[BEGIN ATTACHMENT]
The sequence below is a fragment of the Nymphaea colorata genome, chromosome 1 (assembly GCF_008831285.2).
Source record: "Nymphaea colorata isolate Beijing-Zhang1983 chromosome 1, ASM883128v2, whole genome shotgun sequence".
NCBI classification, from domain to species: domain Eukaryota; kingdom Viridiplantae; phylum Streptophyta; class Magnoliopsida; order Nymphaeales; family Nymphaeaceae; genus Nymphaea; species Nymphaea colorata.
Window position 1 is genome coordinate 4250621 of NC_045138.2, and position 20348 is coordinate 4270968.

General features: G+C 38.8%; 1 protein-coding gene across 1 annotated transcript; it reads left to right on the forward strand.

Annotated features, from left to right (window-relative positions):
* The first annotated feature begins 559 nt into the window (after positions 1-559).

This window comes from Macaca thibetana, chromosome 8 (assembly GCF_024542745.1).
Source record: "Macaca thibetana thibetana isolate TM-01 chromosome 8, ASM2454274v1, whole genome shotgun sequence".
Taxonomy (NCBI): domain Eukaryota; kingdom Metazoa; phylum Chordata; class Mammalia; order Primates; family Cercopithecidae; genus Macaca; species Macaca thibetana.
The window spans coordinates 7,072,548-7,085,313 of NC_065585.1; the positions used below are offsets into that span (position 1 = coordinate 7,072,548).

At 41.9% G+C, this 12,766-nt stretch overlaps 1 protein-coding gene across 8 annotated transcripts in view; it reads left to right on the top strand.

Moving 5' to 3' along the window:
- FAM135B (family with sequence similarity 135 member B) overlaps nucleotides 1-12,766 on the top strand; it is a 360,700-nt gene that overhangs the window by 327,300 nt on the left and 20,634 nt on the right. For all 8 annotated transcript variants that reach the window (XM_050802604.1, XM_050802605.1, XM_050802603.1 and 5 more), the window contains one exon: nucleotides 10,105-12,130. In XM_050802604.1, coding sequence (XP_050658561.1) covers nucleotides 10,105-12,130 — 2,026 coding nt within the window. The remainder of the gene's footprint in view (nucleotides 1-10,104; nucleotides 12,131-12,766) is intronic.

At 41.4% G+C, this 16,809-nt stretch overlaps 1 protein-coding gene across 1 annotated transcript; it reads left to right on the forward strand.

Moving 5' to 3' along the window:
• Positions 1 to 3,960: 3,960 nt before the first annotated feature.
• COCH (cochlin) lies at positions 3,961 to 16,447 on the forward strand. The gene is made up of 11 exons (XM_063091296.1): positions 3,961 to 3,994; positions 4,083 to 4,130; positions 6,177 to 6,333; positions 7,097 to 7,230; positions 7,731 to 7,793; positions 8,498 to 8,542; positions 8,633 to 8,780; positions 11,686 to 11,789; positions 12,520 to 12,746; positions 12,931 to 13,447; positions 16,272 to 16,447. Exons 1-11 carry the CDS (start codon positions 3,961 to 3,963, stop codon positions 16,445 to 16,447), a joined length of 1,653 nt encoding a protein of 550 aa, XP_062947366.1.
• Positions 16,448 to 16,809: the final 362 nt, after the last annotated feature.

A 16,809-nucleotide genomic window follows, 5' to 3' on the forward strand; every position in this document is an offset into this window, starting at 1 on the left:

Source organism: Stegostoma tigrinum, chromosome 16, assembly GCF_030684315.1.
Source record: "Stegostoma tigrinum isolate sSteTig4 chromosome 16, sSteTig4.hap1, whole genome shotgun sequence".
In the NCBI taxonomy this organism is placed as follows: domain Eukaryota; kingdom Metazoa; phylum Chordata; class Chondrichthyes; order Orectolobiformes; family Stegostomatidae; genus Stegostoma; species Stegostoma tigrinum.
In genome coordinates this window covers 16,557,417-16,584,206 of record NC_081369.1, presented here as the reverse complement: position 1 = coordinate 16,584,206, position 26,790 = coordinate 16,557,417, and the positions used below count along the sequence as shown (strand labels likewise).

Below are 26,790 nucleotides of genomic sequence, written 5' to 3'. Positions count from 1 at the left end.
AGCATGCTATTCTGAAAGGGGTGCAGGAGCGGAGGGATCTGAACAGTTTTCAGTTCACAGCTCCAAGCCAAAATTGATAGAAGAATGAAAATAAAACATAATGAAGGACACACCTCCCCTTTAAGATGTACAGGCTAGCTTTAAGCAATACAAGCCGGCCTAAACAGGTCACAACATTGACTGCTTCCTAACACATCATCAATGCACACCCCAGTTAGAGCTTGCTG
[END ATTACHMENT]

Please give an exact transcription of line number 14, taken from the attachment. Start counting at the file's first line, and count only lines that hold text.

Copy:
- FAM135B (family with sequence similarity 135 member B) overlaps nucleotides 1-12,766 on the top strand; it is a 360,700-nt gene that overhangs the window by 327,300 nt on the left and 20,634 nt on the right. For all 8 annotated transcript variants that reach the window (XM_050802604.1, XM_050802605.1, XM_050802603.1 and 5 more), the window contains one exon: nucleotides 10,105-12,130. In XM_050802604.1, coding sequence (XP_050658561.1) covers nucleotides 10,105-12,130 — 2,026 coding nt within the window. The remainder of the gene's footprint in view (nucleotides 1-10,104; nucleotides 12,131-12,766) is intronic.